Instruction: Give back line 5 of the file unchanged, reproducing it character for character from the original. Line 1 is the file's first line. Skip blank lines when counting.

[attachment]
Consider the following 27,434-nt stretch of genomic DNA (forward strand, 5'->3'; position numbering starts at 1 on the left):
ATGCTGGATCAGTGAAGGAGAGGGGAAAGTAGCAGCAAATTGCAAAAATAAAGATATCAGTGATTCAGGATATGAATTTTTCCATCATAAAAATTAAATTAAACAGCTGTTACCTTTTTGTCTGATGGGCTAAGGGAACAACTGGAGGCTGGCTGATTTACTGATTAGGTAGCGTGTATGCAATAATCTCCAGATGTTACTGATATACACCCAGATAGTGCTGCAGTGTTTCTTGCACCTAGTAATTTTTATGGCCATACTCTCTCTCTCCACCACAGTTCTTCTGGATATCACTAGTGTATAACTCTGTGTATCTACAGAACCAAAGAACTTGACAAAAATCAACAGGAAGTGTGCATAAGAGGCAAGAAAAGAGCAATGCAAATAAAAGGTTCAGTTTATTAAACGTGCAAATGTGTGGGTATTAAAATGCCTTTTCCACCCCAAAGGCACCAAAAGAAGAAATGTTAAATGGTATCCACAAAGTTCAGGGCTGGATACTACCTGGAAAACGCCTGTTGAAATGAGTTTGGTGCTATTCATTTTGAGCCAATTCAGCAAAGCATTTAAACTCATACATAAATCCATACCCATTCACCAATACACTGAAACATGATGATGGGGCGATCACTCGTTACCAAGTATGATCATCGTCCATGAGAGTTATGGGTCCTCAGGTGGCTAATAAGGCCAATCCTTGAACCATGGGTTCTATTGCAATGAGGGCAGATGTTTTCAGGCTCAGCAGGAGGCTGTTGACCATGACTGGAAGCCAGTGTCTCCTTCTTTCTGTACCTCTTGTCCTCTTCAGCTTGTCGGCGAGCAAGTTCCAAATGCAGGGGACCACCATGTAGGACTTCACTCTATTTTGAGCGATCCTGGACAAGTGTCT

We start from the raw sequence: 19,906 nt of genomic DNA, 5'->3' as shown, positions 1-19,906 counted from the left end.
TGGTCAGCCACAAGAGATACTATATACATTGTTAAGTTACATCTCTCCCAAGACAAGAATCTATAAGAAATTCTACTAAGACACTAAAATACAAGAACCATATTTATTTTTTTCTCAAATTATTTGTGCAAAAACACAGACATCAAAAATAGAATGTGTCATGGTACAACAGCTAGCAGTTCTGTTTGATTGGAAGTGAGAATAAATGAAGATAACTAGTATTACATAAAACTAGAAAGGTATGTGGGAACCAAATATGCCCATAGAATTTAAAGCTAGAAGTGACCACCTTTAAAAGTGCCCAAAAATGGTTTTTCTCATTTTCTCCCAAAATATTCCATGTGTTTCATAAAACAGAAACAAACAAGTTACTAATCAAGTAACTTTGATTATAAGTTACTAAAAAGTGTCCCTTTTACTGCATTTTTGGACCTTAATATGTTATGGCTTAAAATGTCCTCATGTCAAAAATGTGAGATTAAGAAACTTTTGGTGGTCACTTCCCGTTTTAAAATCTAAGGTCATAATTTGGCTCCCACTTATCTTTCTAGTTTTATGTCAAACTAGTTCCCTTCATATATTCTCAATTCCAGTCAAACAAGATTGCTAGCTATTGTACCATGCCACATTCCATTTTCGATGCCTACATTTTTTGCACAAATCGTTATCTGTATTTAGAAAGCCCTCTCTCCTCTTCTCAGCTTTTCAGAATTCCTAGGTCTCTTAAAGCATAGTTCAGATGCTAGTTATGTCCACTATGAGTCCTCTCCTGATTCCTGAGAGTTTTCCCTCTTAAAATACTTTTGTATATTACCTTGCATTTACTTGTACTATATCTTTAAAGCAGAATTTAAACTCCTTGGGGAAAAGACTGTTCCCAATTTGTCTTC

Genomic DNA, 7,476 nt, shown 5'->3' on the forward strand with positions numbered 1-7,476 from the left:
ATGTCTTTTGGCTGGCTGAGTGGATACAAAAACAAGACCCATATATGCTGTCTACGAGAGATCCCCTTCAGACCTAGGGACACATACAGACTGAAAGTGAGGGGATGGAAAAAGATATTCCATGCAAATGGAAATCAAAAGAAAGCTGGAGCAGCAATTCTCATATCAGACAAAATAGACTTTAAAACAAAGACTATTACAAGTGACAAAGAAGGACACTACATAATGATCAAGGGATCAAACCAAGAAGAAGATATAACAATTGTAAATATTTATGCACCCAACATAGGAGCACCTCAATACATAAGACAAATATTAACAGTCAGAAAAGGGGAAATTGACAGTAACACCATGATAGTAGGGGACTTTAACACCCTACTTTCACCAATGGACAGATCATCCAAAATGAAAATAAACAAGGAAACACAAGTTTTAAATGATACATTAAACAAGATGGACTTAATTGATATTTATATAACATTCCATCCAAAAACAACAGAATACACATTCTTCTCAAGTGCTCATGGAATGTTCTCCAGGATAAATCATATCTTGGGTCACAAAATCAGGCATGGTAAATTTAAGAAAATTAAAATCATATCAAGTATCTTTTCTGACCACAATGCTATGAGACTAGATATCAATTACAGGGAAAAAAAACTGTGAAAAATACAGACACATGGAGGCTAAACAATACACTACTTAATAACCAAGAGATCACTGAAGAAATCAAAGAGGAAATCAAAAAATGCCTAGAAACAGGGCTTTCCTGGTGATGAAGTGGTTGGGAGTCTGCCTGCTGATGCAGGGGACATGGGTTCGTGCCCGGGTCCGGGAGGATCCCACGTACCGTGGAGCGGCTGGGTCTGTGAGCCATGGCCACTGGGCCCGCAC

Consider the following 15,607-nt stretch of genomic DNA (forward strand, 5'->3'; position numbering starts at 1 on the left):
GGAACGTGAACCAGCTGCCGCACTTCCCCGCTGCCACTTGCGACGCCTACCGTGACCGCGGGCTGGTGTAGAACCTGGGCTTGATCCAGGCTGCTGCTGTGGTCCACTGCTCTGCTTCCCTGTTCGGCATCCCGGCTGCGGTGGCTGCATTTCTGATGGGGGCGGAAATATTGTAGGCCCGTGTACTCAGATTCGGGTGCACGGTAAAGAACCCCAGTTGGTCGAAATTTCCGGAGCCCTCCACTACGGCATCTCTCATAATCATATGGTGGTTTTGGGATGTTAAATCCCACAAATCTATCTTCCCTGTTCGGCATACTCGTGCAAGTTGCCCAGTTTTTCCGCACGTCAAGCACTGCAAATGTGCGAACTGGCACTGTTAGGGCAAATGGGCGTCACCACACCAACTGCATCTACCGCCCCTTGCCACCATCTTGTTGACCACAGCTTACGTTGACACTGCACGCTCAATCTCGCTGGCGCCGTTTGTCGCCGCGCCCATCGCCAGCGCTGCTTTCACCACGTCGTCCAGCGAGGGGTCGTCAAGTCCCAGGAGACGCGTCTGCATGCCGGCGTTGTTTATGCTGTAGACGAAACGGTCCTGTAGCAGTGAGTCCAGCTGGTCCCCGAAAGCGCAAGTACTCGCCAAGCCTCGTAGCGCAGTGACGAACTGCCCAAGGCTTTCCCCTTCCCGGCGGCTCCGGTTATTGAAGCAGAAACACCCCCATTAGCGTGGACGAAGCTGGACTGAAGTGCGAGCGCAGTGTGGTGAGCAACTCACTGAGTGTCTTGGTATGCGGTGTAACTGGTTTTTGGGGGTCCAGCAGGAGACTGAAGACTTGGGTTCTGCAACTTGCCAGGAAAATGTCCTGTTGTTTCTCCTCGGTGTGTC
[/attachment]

Genomic DNA, 7,476 nt, shown 5'->3' on the forward strand with positions numbered 1-7,476 from the left: